The general rule of thumb is you should never use more words when fewer will do.
Tony La Russa's opinion on Andrew Vaughn could've been limited to the two words that ended his answer:
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But the many words that came before provided the latest illustration of why the White Sox think Vaughn, who's the favorite to land the team's starting DH job despite never playing a game above A-ball, is ready for primetime.
"I'd say (I've seen from Vaughn) probably the three most important things a hitter has to have," La Russa said Tuesday. "First of all, if it's in a cage or if he's taking live batting practice — and I'm sure it would be the same in a game — he doesn't ever step in there where he's not ready to do damage. He's got that hitter-ish attitude.
"Second, he's got no fear. And third, he works left-center, right-center, which is what high-average hitters do, produce a lot of RBIs, a lot of home runs, they start a lot of rallies.
"In other words, what I'm saying is, very impressive."
Questions are going to follow Vaughn all the way to Opening Day, should he be part of the 26-man group the White Sox take to Anaheim for the season-opener. His professional game experience is limited to 55 games between Winston-Salem, Kannapolis and rookie ball in 2019. Like all other minor leaguers, he didn't play a single contest during the pandemic-impacted 2020 season. Now it's possible he'll make the jump to not only the major league roster but the everyday DH spot on a team with World Series aspirations.
The questions are valid.
But the White Sox have never been shy about dolling out rave reviews for Vaughn, whose bat they touted as advanced the night they spent the No. 3 pick in the draft on him in 2019. They chose him there with the hope he'd fly through the system, much like Nick Madrigal did after being chosen with a similar pick a year earlier.
Vaughn didn't get to face Double-A or Triple-A competition in 2020, but he saw plenty of pitches out the hands of upper level pitchers, including major leaguers, first in spring training, then in "Summer Camp" and then at the White Sox alternate training site in Schaumburg. That combination of experiences might not have been the same thing as a season's worth of game action, but White Sox people and Vaughn himself insist it was beneficial, nonetheless.
"Getting to see that pitching was a huge benefit to just get to see that level that those guys bring," Vaughn said Tuesday. "Everybody throws hard these days. And the guys at the major league level, they can pinpoint. You have to be within yourself. Get my pitches, take my at-bats, take every pitch very seriously, and it helped me a lot."
Indeed, he's impressed more than just the guys whose job it is to evaluate him. Pitching against Vaughn during "Summer Camp" last year, White Sox staff ace Lucas Giolito called him "a pain in my ass" for the quality of at-bat he was putting together against one of the majors' top arms.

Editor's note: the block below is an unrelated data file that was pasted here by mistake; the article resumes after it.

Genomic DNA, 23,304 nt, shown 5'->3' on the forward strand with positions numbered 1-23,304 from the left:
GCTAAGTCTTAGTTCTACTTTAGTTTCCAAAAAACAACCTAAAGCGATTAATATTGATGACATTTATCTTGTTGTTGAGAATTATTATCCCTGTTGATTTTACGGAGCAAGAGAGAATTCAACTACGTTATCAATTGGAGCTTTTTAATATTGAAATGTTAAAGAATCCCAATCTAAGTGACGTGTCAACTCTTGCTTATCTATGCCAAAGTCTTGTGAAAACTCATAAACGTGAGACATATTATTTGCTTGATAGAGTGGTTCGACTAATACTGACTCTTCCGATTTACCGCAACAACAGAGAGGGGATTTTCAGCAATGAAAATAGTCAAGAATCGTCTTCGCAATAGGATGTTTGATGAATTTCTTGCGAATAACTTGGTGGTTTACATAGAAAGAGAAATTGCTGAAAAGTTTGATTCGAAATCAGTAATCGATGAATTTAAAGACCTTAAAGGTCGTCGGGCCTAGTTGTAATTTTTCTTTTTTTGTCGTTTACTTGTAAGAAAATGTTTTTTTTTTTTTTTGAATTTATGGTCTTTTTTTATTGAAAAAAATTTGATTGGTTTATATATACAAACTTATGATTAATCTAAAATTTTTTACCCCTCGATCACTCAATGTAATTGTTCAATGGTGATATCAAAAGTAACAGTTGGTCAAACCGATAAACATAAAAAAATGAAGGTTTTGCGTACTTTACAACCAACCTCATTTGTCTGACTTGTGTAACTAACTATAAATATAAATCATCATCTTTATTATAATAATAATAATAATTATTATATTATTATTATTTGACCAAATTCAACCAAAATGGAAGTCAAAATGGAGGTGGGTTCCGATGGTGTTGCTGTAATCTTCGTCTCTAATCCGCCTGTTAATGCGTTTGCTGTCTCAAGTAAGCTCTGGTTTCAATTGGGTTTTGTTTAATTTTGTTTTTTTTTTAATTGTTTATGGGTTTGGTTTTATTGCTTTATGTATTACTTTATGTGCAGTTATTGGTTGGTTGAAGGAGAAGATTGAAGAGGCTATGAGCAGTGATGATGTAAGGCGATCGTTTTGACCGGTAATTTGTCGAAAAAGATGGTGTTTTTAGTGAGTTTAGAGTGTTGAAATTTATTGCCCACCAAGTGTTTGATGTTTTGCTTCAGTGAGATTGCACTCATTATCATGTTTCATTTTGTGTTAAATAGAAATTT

Giolito's still impressed.
"He hasn’t played above High-A, but he has a major league approach and he has a major league swing," Giolito told Our Chuck Garfien on the White Sox Talk Podcast. "He’s got power. He’s got plate discipline. It’s the full package. I think that he’s going to be an offensive force for many years. I’m happy that he’s on our team and that I don’t have to face him.
"He has the mindset for it, as well. Very good clubhouse presence. Very, very even keeled. I just think that he has the makeup on that side and obviously the physical ability. I don’t see why he couldn't help our team this year."
The White Sox seem ready to count on him to help a lot.
La Russa isn't ready to talk about Vaughn as a lock for the Opening Day roster — including Vaughn in the "in pencil" group rather than the "in ink" one — but the alternative candidates for the DH job that he listed Tuesday, Gavin Sheets and Jake Burger, didn't strike as super realistic, even if they are much discussed White Sox prospects in their own right. Vaughn, meanwhile, has been ranked as one of the top 10 prospects in baseball.
That big question, though, is still searching for an answer: Will he be able to contribute as much as an everyday DH should to a championship-caliber team?
The White Sox could have brought in a more dependable veteran, though they did that in each of the last two offseasons, and we all know how the Yonder Alonso and Edwin Encarnación experiments turned out. Instead, they seem intent on letting Vaughn prove he deserves to be thrown into the deep end of the pool.
"It’s a battle every day. You have to go out there and take it one day at a time, one at-bat at a time, one pitch at a time, just progress and learn from mistakes and learn from things you did," Vaughn said. "It’s a challenge.
"You have to go out there and know you put in the work and put in the work with the guys and everybody else pushing each other. It’s different because I’ve never played that many consecutive games, but you take the challenge and play your best and help the team win. I think it will work out good."